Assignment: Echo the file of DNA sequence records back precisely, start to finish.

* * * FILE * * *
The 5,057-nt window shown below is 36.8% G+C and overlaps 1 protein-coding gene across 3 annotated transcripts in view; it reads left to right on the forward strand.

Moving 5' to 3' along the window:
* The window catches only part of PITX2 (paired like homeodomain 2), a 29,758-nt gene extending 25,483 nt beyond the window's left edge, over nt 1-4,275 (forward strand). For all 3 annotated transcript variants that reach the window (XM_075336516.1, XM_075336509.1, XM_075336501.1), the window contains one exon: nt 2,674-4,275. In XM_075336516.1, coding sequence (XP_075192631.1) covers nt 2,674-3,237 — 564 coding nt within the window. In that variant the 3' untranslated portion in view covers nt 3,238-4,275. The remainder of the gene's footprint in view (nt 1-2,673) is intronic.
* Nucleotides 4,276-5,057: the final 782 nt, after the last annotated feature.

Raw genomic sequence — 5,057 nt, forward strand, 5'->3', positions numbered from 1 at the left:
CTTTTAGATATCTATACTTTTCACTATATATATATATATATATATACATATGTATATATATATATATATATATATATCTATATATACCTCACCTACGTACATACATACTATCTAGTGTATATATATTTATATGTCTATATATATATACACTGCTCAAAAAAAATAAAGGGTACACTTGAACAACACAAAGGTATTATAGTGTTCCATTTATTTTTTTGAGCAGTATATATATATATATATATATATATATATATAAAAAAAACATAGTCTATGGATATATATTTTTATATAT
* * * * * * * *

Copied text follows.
The 5,057-nt window shown below is 36.8% G+C and overlaps 1 protein-coding gene across 3 annotated transcripts in view; it reads left to right on the forward strand.

Moving 5' to 3' along the window:
* The window catches only part of PITX2 (paired like homeodomain 2), a 29,758-nt gene extending 25,483 nt beyond the window's left edge, over nt 1-4,275 (forward strand). For all 3 annotated transcript variants that reach the window (XM_075336516.1, XM_075336509.1, XM_075336501.1), the window contains one exon: nt 2,674-4,275. In XM_075336516.1, coding sequence (XP_075192631.1) covers nt 2,674-3,237 — 564 coding nt within the window. In that variant the 3' untranslated portion in view covers nt 3,238-4,275. The remainder of the gene's footprint in view (nt 1-2,673) is intronic.
* Nucleotides 4,276-5,057: the final 782 nt, after the last annotated feature.

Raw genomic sequence — 5,057 nt, forward strand, 5'->3', positions numbered from 1 at the left:
CTTTTAGATATCTATACTTTTCACTATATATATATATATATATATACATATGTATATATATATATATATATATATATCTATATATACCTCACCTACGTACATACATACTATCTAGTGTATATATATTTATATGTCTATATATATATACACTGCTCAAAAAAAATAAAGGGTACACTTGAACAACACAAAGGTATTATAGTGTTCCATTTATTTTTTTGAGCAGTATATATATATATATATATATATATATATATAAAAAAAACATAGTCTATGGATATATATTTTTATATAT